Put it back, Bud!

It’s small. Threw it back.

By the way, I am vaguely one of those people you mentioned, Bud. And I am rooting for you. Though honestly at this point I just want to quit the college academia route and just be a cool high school teacher forever.

I wanted to be a high school teacher. That was my plan. I wanted to teach history. History is just storytelling. I wanted to tell the kids really funny stories about history and make them care because making kids care seemed to just be about being a good public speaker. But I didn’t do that. So now I just write stories instead of telling stories. You got any more questions about Double Bird?

I do have some Double Bird questions! But we got off track.

Off track is the best. I feel like we really covered a lot of the feels.

We did. I should ask you some of the standard interview questions. Like: how did you decide to arrange the book the way you did?

Oh god no. No one cares how I decided to arrange this book. Or if they do care they are worthless.

Instead I’ll ask: if you could imagine one person who is, like, the ideal reader of Double Bird? Like, in the advertisement billboard for Double Bird, there’s a person reading it — who is that person?

The ideal reader of Double Bird is a sixteen year old kid who rides their bike to their job and sneaks off to smoke cigarettes out of view of the security camera and reads a short story from Double Bird while smoking the cigarette. They don’t have a car yet. They are trying to figure out how life works. They are pissed off one minute. The next minute they are giggling. Another ideal reader of Double Bird is someone with no money who emails me and says they have no money and they really want to read my book and so I send them one because they are actual living saints. Another idea reader of Double Bird is a college student. Another ideal reader is a person in jail for doing something unthinkably terrible. Another ideal reader is you. Another ideal reader is an idiot.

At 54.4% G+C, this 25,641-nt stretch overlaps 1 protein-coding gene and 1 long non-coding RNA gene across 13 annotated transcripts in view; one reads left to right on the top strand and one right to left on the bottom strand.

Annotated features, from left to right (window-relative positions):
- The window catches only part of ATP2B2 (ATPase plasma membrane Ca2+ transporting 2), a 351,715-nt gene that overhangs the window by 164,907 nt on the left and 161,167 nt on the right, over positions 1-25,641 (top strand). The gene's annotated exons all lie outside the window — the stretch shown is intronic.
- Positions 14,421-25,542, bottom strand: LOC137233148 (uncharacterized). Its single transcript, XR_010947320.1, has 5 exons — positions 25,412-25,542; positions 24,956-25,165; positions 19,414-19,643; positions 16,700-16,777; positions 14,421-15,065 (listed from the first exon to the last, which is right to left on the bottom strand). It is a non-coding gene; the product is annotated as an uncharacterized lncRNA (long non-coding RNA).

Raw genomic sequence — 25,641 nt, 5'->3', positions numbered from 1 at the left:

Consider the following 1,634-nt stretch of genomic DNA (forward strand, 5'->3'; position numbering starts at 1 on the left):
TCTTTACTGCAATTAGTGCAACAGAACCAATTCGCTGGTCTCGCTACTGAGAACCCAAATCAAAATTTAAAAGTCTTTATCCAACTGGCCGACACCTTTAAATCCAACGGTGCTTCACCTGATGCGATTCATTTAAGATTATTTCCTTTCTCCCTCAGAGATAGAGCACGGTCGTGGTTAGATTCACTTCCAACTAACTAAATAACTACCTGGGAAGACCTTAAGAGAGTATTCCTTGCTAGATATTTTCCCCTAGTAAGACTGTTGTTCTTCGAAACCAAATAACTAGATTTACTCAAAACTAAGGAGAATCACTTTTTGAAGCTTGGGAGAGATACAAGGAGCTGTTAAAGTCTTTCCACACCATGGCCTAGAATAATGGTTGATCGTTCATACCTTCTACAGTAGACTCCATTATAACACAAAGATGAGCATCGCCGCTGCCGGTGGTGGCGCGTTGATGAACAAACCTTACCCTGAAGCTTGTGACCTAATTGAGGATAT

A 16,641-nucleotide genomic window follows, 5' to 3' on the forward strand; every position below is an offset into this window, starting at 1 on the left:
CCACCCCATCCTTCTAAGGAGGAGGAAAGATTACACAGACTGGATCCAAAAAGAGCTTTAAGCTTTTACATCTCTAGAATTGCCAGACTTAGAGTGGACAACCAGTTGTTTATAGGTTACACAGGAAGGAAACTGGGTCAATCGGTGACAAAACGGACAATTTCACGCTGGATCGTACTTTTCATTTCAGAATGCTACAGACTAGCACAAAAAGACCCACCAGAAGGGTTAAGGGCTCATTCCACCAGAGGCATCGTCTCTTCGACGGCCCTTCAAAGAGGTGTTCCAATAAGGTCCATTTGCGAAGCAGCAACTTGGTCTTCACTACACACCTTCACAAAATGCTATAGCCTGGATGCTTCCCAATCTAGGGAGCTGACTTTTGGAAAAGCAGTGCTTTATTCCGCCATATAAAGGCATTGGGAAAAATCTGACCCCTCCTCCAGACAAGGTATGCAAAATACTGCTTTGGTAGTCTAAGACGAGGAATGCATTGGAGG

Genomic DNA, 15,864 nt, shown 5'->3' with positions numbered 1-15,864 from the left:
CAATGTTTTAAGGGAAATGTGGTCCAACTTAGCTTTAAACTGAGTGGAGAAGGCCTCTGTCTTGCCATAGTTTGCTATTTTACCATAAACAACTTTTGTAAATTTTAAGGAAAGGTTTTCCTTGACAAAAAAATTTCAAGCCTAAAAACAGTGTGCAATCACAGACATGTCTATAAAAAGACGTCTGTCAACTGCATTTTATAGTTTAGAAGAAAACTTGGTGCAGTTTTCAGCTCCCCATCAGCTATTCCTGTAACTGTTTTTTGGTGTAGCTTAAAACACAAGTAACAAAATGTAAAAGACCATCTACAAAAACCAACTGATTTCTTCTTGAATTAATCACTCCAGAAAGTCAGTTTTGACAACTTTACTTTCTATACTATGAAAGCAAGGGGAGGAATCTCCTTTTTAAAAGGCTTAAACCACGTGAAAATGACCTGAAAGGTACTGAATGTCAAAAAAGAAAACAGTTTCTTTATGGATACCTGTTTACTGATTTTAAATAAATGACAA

Everyone, Bud, everyone should read Double Bird.

Another ideal reader is the head of a college’s MFA program who finds the book refreshing because it’s not a book that would get published by Penguin Books until I’m dead for awhile. Another ideal reader would be a lonely housewife who is sitting by the window wishing more construction workers wrote literary fiction. A final ideal reader would be a person in a hospital bed withering from a terminal illness, who around page 63 pushes the buzzer and pleads with the nurse … “Please bring me Tuesdays With Morrie, instead.”

Haha, I think every copy of Double Bird should come with a tape of you reading “Franklin” or “Tiger Blood” aloud in a house in Asheville.

Franklin” is a story about a little boy who keeps trying to kill himself and who grows up and tries with greater success to kill himself but also, because he wasn’t raised right, he doesn’t even have the skills required to successfully kill himself. It’s about how failure works out in someone’s favor, like nine out of every ten times.

It’s a perfect sad story. I love the final sentence, about how he still doesn’t know the pledge of allegiance.